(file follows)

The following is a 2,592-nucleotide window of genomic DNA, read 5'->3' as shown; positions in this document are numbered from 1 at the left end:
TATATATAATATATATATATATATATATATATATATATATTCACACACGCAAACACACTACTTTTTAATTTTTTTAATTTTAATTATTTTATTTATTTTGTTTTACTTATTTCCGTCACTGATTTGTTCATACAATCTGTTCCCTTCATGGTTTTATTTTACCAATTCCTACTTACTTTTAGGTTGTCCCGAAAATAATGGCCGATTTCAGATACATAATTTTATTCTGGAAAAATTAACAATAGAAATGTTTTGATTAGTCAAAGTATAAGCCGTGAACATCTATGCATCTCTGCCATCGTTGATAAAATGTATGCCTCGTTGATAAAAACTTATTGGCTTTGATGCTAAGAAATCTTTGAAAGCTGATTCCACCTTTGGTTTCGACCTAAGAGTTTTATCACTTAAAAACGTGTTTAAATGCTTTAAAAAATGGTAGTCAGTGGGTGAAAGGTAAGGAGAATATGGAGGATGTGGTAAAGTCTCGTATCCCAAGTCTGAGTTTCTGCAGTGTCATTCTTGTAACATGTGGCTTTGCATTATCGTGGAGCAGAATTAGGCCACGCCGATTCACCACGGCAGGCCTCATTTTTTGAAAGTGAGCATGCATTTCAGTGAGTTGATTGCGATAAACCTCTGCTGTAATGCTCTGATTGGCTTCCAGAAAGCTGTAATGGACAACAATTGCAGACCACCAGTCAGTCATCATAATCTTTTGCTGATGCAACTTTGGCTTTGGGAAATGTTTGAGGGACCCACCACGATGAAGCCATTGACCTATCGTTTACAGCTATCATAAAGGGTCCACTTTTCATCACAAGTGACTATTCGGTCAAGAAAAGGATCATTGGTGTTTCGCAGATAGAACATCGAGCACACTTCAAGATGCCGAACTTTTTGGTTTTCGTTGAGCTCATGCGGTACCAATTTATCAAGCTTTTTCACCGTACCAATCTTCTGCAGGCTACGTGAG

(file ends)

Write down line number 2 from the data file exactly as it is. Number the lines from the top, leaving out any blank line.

TATATATAATATATATATATATATATATATATATATATATTCACACACGCAAACACACTACTTTTTAATTTTTTTAATTTTAATTATTTTATTTATTTTGTTTTACTTATTTCCGTCACTGATTTGTTCATACAATCTGTTCCCTTCATGGTTTTATTTTACCAATTCCTACTTACTTTTAGGTTGTCCCGAAAATAATGGCCGATTTCAGATACATAATTTTATTCTGGAAAAATTAACAATAGAAATGTTTTGATTAGTCAAAGTATAAGCCGTGAACATCTATGCATCTCTGCCATCGTTGATAAAATGTATGCCTCGTTGATAAAAACTTATTGGCTTTGATGCTAAGAAATCTTTGAAAGCTGATTCCACCTTTGGTTTCGACCTAAGAGTTTTATCACTTAAAAACGTGTTTAAATGCTTTAAAAAATGGTAGTCAGTGGGTGAAAGGTAAGGAGAATATGGAGGATGTGGTAAAGTCTCGTATCCCAAGTCTGAGTTTCTGCAGTGTCATTCTTGTAACATGTGGCTTTGCATTATCGTGGAGCAGAATTAGGCCACGCCGATTCACCACGGCAGGCCTCATTTTTTGAAAGTGAGCATGCATTTCAGTGAGTTGATTGCGATAAACCTCTGCTGTAATGCTCTGATTGGCTTCCAGAAAGCTGTAATGGACAACAATTGCAGACCACCAGTCAGTCATCATAATCTTTTGCTGATGCAACTTTGGCTTTGGGAAATGTTTGAGGGACCCACCACGATGAAGCCATTGACCTATCGTTTACAGCTATCATAAAGGGTCCACTTTTCATCACAAGTGACTATTCGGTCAAGAAAAGGATCATTGGTGTTTCGCAGATAGAACATCGAGCACACTTCAAGATGCCGAACTTTTTGGTTTTCGTTGAGCTCATGCGGTACCAATTTATCAAGCTTTTTCACCGTACCAATCTTCTGCAGGCTACGTGAG